The electrical contractor's job on a typical construction project goes beyond the scope of traditional electrical installations. It's a two-part responsibility that includes the construction or renovation of electrical systems for the structure.
It also requires development and maintenance of temporary construction power when a power distribution system does not exist or is not adequate to supply the work site. When temporary construction power distribution is not designed by an architect or engineer of record, contractors are responsible to design it in accordance with the National Electric Code.
A temporary system must not only perform multiple functions during construction phases, ranging from lighting to the power used by all construction trades, but it must expand as the structure progresses.
Among myriad responsibilities, the scope of a contractor's contractual commitment generally includes designs, permits, approvals, moves, changes, outages, power, utility coordination and removing temporary power sources at the end of construction.
Contractors and specifiers alike can benefit from resources and technologies that are making the process of achieving quality and compliance easier.
Spec Supply Lags Demand
It is clear that construction sites can use large amounts of power in the months between the time a building is being built and the utility grids are live and fully operational. However, the procedures and guidelines for the installation and maintenance of these temporary power distribution systems can be sketchy.
The assumption is that builders will supply specifications detailing temporary power systems. In reality, said NECA Executive Director of Standards and Safety, Brooke Stauffer, contractors are increasingly responsible for developing a viable and compliant temporary power plan.
“In many cases, contracts don't contain any guidelines except a vague injunction to provide a temporary power system for the use of the trades,” said Stauffer. Specifications for temporary power vary from project to project, and although there is no data available to support or negate the content of the industry's contractual agreements, Stauffer's observation rings true with some NECA-member contractors.
Marty Adams, president of Adams Electric Inc., a design-build firm with 30 employees in Pueblo, Colo., performs custom residential and commercial work in southern Colorado. “We provide temporary power on a majority of our projects whether it's renovation, remodel or new construction, but we are supplied specifications only about 10 percent of the time. Specifications are virtually nonexistent, except those that we have designed or assisted a consultant in developing.”
Specifications are provided only slightly more frequently for Mega Power Electrical Services Inc. in Gaithersburg, Md., where President Michael Toman reports that the company is expected to develop its own specifications on 70 percent of its jobs.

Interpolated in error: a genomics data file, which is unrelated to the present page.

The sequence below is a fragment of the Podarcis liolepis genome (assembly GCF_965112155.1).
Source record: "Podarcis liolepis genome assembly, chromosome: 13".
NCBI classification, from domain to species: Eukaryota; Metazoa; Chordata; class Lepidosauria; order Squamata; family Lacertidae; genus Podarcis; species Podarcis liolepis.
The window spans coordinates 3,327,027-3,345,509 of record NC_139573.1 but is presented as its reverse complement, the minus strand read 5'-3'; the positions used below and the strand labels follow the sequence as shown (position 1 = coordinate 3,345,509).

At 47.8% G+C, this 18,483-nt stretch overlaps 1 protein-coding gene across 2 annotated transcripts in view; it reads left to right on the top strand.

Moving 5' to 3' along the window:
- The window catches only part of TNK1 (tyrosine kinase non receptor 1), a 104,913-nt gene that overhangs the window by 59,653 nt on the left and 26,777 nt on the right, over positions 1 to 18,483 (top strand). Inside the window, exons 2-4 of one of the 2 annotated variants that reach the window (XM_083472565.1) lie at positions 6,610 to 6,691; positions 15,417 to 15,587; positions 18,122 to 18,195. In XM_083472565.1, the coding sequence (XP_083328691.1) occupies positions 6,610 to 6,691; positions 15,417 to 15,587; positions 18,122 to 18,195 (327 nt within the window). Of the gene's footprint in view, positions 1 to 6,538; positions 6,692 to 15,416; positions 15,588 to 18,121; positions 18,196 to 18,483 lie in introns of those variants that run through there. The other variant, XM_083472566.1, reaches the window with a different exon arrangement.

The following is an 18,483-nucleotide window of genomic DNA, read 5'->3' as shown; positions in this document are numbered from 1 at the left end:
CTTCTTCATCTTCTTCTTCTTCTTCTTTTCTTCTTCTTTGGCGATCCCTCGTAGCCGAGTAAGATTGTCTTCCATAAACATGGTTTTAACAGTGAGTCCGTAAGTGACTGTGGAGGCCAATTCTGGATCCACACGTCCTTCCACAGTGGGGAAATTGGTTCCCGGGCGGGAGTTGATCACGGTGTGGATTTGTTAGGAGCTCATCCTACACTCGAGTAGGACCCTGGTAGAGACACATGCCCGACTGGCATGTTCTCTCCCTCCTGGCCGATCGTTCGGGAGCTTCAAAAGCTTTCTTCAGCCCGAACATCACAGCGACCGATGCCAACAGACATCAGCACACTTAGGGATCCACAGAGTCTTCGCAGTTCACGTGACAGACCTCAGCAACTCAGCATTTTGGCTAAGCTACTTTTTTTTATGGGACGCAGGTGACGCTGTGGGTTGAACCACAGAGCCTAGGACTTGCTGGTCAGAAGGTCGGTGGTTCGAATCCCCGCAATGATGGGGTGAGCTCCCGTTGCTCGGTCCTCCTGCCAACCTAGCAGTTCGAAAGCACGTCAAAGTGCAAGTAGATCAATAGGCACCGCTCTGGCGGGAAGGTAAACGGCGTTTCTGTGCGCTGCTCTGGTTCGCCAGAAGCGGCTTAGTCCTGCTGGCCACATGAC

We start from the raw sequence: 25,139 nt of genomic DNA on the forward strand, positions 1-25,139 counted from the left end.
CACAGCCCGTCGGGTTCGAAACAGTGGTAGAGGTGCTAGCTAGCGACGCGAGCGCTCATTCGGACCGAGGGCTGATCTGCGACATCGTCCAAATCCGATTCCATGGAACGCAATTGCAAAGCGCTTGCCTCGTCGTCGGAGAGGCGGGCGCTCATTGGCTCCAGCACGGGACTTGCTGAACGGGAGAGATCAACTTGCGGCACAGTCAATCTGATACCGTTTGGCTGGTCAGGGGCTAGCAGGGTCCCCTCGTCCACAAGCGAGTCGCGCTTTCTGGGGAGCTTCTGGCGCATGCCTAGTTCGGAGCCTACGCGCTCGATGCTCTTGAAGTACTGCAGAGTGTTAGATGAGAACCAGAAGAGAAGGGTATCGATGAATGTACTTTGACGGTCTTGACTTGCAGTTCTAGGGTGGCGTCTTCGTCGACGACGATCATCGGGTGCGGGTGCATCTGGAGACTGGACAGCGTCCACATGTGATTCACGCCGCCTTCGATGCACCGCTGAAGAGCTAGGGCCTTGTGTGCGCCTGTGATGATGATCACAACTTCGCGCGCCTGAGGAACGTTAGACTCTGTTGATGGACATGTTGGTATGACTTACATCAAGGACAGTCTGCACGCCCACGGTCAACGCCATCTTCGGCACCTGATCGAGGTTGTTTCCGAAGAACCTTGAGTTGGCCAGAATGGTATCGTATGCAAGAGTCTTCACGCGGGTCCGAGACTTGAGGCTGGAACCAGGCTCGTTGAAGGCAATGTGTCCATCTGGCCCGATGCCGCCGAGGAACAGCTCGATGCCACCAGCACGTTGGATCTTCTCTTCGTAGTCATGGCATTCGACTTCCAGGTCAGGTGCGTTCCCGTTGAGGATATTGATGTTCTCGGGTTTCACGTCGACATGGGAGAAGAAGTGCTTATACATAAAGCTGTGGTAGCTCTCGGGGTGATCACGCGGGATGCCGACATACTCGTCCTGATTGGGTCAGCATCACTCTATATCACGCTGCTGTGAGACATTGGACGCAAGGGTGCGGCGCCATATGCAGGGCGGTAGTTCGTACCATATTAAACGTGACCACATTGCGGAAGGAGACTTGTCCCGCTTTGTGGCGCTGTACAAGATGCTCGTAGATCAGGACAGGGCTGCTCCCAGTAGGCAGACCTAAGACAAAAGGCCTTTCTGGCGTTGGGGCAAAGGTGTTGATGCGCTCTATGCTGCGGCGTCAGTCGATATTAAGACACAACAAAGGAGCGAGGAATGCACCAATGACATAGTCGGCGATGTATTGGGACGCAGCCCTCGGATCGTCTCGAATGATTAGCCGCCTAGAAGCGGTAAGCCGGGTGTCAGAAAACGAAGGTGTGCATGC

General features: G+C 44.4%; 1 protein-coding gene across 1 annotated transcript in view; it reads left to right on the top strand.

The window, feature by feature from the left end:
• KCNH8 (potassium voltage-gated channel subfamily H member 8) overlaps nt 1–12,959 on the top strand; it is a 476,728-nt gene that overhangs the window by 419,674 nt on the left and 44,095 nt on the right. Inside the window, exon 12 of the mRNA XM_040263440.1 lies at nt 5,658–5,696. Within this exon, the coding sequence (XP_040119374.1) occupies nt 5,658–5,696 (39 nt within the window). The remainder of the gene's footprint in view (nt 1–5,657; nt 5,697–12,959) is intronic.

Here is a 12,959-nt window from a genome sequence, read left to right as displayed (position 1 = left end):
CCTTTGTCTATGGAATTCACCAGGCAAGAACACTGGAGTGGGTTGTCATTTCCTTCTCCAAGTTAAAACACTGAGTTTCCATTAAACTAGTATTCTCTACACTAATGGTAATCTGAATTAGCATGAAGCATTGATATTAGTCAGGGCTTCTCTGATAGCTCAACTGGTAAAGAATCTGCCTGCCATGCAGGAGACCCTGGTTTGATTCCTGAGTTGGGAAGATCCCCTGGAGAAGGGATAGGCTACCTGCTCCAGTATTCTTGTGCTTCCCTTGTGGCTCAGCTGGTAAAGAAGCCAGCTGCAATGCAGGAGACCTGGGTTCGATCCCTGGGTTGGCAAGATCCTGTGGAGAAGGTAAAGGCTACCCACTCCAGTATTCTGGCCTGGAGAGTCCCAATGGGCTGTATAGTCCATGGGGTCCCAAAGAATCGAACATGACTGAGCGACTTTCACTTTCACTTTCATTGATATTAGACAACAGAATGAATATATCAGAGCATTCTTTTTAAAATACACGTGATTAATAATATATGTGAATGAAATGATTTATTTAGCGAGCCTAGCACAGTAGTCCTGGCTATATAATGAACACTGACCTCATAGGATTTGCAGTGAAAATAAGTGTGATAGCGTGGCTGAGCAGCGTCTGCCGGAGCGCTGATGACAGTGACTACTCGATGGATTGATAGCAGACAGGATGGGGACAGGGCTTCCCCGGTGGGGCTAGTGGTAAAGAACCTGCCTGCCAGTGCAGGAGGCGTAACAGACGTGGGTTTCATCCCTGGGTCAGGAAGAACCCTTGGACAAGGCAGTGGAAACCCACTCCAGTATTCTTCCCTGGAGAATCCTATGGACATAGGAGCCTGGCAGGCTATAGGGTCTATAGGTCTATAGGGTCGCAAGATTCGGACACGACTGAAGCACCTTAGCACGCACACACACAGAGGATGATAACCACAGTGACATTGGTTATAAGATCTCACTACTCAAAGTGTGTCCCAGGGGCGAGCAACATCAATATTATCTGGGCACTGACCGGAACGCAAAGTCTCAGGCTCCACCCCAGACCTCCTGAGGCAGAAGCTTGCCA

Toman said renovation jobs can many times use existing utilities, but new construction projects require new systems. One of the biggest challenges to providing temporary power to both job-site types without specifications is achieving accuracy.
“It's assuring that your temporary power system will be adequately sized and effectively distributed to be able to meet the project's needs when the temporary power system has not been defined in the contract,” he said.
Why, then, are specifications not supplied with more consistency? Some contractors believe the supply of temporary power criteria depends on a company's market niche and location. Others say contractors inherit their responsibility of temporary power distribution because it's where the expertise lies, especially with the growing number of design/build projects. Yet the most plausible answer may be a project's size.
“On average, about half of the job specifications we're provided contain temporary power criteria, but they apply more to large commercial and industrial installations,” said Howard Hughes of Hughes Electric Company Inc., based in Fort Smith, Ark.
“On very large projects, engineering is typically complete and temporary power is usually bid as a separate project,” added Hughes. “On larger projects, specifics are provided and we merely follow them. On smaller projects we're generally expected to provide temporary power for other crafts and we factor this into our bids.”
NECA Integrates Industry Regulations
The NEC (ANSI/NFPA standard 70) governs the installation and maintenance of temporary power systems, but, according to Stauffer, it lacks the level of detail contractors find practical for the variety of projects and methods available today.
One resource contractors can turn to voluntarily-which conforms to NEC requirements-is the National Electrical Installation Standard (NEIS) NECA 200-2002, “Recommended Practice for Installing and Maintaining Temporary Electrical Power at Construction Sites.”